"The client is always right." You've probably heard that a million times. Well guess what--you've also been lied to a million times. Clients make mistakes. Worse, they can occasionally become abusive.
I've been lucky in that these types of clients have been few and far between in my career thus far. However, two colleagues recently weren't so lucky. What's worse is that the client / prospective client who sent them the joint not-very-nice email was someone I referred to them. This wasn't someone I was well-acquainted with. They needed a lot of work done, had very short deadlines (if they wanted professionals, they should have been putting out feelers long before they did), and my schedule was booked. I referred them to several writers capable of handling each portion of the job. Anyway, here are some snippets from the email (writer and client names left out for privacy's sake):
"I love, love, love when a plan comes together!
My fabulous site is finally live and we're ready to party like the rockstars that we are...of course.
Hosting an uber fabulous Beverly Hills launch party with groovy sponsors and luxe swagg then beginning press campaigns worthy of royalfessionals. There's a few touches of backend programming and development deals but its coming together beautifully.
Its always good to know, especially since I'm enroute to all things Oprahliciousness, when to hold 'em and damn it when to fold them. I'm ever so grateful that things actually didn't work out between us. [Copywriter], your copywriting would have tanked my business. Which clearly explains why they wanted to seat you in the back of the kitchen when you visited Beverly Hills. I totally consider your writing a rip off and would not recommend you ever!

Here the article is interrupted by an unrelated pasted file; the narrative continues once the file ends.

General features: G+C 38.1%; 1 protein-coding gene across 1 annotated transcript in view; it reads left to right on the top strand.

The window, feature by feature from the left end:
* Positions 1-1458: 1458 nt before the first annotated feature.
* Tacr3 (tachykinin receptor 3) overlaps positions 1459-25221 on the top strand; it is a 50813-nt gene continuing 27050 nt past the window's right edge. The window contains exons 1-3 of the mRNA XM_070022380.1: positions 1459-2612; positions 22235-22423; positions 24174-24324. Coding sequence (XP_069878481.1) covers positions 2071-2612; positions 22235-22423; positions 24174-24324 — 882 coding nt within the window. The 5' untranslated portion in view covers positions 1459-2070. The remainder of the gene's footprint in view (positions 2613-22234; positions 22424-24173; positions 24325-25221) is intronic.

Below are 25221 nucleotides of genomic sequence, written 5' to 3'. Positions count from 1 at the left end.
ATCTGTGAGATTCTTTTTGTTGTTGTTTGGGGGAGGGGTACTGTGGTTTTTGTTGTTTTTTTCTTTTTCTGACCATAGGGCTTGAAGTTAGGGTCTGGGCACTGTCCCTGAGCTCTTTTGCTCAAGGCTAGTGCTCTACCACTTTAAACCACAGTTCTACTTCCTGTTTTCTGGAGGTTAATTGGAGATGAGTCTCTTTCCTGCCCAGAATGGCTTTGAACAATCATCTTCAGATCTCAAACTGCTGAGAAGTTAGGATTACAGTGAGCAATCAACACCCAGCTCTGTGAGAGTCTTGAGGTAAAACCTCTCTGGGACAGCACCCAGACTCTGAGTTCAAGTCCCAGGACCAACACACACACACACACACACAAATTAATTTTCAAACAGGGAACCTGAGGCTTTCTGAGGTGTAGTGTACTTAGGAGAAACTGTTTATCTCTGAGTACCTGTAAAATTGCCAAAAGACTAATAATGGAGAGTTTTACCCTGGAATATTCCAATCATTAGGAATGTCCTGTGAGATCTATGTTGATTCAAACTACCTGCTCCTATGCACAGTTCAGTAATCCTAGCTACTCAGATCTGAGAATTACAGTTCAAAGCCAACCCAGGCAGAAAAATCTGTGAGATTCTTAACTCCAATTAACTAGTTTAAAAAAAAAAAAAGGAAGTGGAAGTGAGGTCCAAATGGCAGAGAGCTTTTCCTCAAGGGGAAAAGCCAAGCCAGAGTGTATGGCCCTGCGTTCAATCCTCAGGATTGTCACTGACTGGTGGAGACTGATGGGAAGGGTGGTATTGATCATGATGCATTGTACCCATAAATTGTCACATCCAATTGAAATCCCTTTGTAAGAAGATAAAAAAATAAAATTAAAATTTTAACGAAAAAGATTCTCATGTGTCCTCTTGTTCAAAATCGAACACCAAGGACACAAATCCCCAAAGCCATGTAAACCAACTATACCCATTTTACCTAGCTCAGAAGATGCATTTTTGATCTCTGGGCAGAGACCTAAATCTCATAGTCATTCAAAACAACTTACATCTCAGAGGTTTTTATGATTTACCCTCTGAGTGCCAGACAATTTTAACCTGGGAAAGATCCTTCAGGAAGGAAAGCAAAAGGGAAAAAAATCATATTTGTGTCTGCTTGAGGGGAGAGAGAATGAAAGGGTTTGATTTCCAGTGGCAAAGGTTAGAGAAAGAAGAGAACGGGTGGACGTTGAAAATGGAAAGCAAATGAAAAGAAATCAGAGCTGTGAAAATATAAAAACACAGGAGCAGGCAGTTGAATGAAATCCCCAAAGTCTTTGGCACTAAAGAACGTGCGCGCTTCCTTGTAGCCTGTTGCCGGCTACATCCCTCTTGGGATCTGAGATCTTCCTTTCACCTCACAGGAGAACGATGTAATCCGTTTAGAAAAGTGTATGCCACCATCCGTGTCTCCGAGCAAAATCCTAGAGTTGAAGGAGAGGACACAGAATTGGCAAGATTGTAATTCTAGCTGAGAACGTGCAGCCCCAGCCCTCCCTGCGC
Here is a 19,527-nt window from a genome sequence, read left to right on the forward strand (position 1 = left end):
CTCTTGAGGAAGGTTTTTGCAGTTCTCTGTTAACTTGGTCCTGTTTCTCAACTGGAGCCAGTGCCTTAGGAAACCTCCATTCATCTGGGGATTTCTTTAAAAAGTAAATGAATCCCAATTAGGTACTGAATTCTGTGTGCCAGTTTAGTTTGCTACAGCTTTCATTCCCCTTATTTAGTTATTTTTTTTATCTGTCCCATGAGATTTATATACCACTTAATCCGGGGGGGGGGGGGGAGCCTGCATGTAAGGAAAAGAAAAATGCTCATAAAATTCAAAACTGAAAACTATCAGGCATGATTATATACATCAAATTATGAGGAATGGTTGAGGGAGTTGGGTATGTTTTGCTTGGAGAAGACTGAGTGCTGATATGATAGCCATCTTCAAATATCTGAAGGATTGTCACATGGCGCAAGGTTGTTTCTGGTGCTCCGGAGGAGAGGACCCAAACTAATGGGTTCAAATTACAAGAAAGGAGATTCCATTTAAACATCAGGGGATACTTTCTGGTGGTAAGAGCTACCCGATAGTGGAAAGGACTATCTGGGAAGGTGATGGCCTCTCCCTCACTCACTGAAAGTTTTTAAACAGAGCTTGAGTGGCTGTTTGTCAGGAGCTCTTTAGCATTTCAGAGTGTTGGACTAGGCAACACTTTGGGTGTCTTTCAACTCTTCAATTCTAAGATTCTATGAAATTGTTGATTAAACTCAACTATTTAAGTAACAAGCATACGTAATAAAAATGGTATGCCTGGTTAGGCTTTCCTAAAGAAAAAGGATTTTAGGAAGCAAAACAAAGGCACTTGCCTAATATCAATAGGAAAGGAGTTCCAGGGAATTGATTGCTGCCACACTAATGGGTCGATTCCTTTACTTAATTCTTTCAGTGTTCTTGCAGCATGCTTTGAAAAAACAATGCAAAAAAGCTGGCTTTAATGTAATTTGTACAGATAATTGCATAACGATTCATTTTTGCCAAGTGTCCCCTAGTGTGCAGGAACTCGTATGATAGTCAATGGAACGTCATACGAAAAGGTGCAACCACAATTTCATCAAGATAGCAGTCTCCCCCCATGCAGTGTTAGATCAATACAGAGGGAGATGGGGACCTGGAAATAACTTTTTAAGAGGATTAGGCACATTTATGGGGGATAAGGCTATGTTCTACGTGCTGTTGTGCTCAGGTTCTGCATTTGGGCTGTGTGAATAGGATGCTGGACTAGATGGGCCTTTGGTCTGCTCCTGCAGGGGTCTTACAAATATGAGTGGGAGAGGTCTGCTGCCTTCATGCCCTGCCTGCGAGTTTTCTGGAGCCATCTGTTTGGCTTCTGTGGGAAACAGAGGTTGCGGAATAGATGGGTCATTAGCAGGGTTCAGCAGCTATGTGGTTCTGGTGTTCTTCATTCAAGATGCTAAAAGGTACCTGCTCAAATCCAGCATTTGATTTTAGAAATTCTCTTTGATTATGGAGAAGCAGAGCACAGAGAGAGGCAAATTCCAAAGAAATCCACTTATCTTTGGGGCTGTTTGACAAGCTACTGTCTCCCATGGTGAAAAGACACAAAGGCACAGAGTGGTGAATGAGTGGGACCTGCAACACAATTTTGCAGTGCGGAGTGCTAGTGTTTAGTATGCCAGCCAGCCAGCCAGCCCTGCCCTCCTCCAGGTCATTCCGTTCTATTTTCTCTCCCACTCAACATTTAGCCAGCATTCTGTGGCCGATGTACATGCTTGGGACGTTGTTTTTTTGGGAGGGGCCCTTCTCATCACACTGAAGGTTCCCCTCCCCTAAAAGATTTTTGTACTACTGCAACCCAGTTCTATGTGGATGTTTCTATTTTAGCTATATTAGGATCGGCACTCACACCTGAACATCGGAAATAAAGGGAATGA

In introduction of the new brand of [niche] entertainment company that I envisioned...
Ladies, step up to [Company Name] copy , its exactly what I was looking for! Like they say, if you want something done right get rid of the dead weight and do it your damn self ! Use your voice and write right! Also the easy way to do the job of a rip off copyeditor is to simply purchase any online copy editing software. But this clearly explains why in the hell they don't let ladies from the south run with the big dogs. I am disappointed that I wasted money with you but ever so charmed in the end everything turned up Harry Winston red. Thanks for your support or lack thereof."
Look... you know how I'm often saying freelance writers should specialize, and focus a lot of effort on marketing and networking? Remember how it has something to do with more than being paid well--it keeps you busy and ensures you can take the gigs you want and turn down the ones you don't? Well folks, consider this Exhibit A. I've never been so happy to reject a gig. I'm only sorry writers I trust and respect got stuck with this.
First of all, this person is incredibly full of themselves. Now I've worked with quite a lot of people at all levels in the entertainment industry over the years through my former PR firm (quite familiar with the stereotypical superficial LA crowd), and I can tell you I've never met anyone that rude, self-centered, and flat out disrespectful. Might surprise little Miss Oprahlicious, but folks tend to be quite professional out that way when their businesses and careers are on the line. You can't afford to be anything else if you want to compete these days.